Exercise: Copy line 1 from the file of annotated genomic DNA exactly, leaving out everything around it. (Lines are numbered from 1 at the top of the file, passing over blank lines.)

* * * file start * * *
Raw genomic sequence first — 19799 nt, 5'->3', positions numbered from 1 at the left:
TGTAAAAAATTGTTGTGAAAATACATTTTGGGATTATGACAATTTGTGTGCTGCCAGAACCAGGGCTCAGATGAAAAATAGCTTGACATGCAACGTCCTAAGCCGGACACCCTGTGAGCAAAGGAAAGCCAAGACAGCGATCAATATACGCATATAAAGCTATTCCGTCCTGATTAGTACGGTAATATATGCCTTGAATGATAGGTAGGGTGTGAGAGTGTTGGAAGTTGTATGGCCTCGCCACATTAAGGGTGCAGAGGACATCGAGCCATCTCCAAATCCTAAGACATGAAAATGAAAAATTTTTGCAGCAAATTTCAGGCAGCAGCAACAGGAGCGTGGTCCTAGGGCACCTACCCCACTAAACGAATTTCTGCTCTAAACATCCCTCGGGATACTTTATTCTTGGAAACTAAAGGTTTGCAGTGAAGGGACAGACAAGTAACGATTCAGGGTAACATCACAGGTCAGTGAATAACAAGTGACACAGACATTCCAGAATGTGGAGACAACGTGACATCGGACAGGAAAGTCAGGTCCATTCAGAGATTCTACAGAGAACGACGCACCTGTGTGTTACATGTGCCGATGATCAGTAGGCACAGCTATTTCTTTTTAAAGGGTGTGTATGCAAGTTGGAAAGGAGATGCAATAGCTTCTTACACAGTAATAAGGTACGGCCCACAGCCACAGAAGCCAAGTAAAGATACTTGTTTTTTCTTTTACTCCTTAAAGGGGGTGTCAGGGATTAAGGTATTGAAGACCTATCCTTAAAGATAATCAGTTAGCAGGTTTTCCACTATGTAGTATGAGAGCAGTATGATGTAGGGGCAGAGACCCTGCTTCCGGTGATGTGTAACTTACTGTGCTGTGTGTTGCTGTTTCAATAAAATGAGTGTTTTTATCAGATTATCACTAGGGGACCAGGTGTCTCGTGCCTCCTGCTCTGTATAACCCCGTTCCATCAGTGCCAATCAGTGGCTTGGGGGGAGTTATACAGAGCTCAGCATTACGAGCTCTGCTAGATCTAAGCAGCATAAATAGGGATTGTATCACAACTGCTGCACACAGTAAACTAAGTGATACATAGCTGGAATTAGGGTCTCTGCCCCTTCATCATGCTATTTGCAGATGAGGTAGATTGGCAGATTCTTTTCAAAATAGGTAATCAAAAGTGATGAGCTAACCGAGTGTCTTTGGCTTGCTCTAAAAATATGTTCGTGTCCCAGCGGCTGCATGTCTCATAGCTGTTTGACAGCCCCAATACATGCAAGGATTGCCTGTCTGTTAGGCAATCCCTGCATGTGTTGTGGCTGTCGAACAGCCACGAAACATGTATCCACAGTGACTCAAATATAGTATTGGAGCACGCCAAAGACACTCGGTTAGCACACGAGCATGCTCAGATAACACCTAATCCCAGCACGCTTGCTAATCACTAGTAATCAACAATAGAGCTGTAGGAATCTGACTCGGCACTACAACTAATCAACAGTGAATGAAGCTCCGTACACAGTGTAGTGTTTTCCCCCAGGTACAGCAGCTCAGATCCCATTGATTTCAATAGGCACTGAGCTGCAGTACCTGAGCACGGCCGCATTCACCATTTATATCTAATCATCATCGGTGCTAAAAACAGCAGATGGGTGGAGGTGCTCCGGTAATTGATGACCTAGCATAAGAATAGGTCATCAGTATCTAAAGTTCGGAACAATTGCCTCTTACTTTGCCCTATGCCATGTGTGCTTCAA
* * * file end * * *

Raw genomic sequence first — 19799 nt, 5'->3', positions numbered from 1 at the left: